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November 5, 2013

Where were you when they told us the world as we know it is over?

By Michael Collins

It's official! The world as we know it is over, finished. We're in for a long slide down a slope of suffering and destruction. There a bit of hope but those in charge will blow it. The International Panel on Climate Change made if official.

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(Article changed on November 5, 2013 at 02:57)

According to a leaked draft of the upcoming Intergovernmental Panel on Climate Change (IPPC), the world as we know it is over.  The report presents substantial and well documented predictions of global suffering and massive social disruption resulting from the impact climate change on the water supply, food, and natural resources, and successively mounting human loss.  (Image 11/2013 eclipse)

Oddly enough, the recipient of the leak, the New York Times, acted like it was a story about the "food supply."  In fact, the totality of the draft  makes it clear that we've gone too far for too long to avoid the dire consequences of man made climate change.

The documented risks presented include (Climate Change 2014:  Impacts, Adaptations, Vulneratility, IPCC, here or here, pp. 6 & 7):

-" Food insecurity linked to warming, drought, and precipitation variability;

-" Death injury and disrupted livelihoods in low-lying coastal zones " due to sea level rise, coastal flooding and storm surges;

-" Severe harm for large urban populations due to inland flooding;

-" Systemic risk due to extreme events leading to break down of infrastructure networks and critical services;

-" Loss of rural livelihoods and income due to insufficient drinking and irrigation water and lower agricultural productivity particularly in poorer regions; and,

-" Loss of marine and terrestrial ecosystems and the services and livelihoods that they provide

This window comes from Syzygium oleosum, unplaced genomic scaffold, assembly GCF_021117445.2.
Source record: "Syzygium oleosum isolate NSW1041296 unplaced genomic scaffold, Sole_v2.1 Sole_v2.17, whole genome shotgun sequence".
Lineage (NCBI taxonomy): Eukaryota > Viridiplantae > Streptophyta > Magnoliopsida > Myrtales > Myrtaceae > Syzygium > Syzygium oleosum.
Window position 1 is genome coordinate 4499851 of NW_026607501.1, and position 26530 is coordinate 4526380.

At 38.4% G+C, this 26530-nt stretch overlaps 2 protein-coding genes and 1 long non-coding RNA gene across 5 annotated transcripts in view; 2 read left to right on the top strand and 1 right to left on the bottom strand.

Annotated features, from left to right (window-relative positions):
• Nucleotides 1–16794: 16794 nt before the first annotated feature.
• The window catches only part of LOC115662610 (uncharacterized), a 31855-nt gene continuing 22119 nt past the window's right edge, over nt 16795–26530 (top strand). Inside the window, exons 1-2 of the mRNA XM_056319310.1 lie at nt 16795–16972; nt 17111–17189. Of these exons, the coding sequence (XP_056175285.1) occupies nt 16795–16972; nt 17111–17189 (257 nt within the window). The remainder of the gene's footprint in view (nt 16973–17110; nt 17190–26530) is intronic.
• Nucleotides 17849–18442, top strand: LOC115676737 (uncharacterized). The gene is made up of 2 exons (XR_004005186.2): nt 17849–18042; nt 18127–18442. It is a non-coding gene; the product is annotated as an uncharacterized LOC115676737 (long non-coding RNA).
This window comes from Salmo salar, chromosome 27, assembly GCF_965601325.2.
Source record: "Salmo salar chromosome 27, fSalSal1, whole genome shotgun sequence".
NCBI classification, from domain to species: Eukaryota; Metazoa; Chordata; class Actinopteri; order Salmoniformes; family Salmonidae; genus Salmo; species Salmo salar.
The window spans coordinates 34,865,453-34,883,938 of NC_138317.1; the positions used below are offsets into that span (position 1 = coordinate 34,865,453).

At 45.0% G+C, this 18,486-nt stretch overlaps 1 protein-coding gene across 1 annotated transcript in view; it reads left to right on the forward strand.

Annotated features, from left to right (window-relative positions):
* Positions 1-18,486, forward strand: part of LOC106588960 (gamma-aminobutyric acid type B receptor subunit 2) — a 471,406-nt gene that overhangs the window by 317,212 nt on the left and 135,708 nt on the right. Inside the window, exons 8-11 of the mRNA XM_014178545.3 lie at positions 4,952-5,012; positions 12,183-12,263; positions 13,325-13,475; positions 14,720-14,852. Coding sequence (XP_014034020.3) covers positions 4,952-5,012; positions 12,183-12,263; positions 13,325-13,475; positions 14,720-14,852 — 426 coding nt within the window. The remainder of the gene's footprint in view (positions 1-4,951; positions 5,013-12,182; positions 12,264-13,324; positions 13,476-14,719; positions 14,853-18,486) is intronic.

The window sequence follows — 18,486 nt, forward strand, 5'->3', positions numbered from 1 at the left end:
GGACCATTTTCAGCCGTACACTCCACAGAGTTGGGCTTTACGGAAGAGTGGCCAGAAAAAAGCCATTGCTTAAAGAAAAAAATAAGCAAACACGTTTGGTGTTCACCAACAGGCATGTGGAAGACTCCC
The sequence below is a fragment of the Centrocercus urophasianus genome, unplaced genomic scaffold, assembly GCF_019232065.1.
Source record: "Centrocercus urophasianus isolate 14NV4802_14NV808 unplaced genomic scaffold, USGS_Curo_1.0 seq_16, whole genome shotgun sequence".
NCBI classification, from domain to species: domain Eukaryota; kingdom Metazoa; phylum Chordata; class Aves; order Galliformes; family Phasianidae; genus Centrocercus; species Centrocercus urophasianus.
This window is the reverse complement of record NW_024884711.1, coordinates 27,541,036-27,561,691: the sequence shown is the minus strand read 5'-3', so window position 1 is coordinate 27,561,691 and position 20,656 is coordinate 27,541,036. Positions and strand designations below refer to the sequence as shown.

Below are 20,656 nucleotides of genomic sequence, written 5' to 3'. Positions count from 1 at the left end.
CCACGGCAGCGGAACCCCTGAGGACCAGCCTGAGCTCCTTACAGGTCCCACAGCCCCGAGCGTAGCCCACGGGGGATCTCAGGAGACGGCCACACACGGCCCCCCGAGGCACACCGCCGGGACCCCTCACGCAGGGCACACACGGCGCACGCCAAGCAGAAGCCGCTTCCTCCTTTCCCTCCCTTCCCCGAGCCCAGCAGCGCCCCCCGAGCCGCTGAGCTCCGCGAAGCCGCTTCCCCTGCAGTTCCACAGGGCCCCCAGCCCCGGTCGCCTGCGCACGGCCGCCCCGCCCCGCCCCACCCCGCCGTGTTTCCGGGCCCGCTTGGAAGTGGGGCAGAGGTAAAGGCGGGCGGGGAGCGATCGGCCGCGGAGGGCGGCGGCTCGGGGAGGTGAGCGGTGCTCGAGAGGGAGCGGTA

What's left?

Why are the IPCC estimates so important?

IPCC was formed by the United Nations Environment Programme and the  the World Meteorological Organization.  It operates as a consensus panel of scientists from around the world.  They assess and apply huge volumes of research on climate change.  By its structure, the requirement for consensus translates into mid range rather than leading edge analysis.

Leading scientists warned of a tipping point previously and developed scenarios more intense than offered by IPCC.

Since IPCC concludes that the impact on natural and social systems will be world changing, we can assume that the evidence is overwhelming and the conclusions largely unavoidable (as the draft shows).  The report anticipates criticism by noting that IPCC's database is substantially larger than that of previous reports.

The Times headlined the IPCC leak with, Climate Change Seen Posing Risk to Food Supplies,  Nov 1 .  The food supply is one among many dire threats outlined in the report.  Food production will be flat or reduced by 2% every ten years through 2100 while the demand for food is projected to increase by 14% a decade until 2050.   Reduced food supply results from degradation of productive land and a lack of water to irrigate crops.  Those factors flow directly from increased average temperatures and extreme weather conditions.

The association between food deprivation and social instability has been demonstrated again and again in recent history.  Food riots are typically based on shortages due to price spikes, poor planning, or temporary crop shortages.

Imagine food riots in response to a permanent reduction in food production.

Further, imagine that there are no outside resources for relief.

The driving force behind the worldwide change comes from increased carbon dioxide in the atmosphere due to coal and oil based products.  Once in the atmosphere, the majority of CO2 lingers for 20 to 200 years with the remainder sticking around for hundreds of thousands of years.

Foregone conclusion?

The IPCC report is a matter of scientific consensus.  In as much as possible, the report mentions the likelihood of significant harm reduction as a result of a coordinated effort to reduce the rate of climate change and plan for the levels of disruption already written into the history of the remainder of the century.

The responsibility for the calamities awaiting us needs to be clearly assigned.  When you hear pundits talk about how we're all responsible,  that represents a misinformed opinion or propaganda by the elites that enabled this most dismal future.

The failure to reach consensus until the apparent point of no return required deliberate denial of the facts as they emerged.  The climate change deniers who argue from no scientific basis other than the title of scientist somewhere receive vast support from those who have no desire to clean up cars, factories, toxic waste production, etc.  The media that claims that there are two sides to every issue are in the service of the financial and political elite that can only imagine a world with shrinking resources and wealth.  Through their lack of imagination, denial, and negligence, they've made their vision come true.

It's their fault.

END

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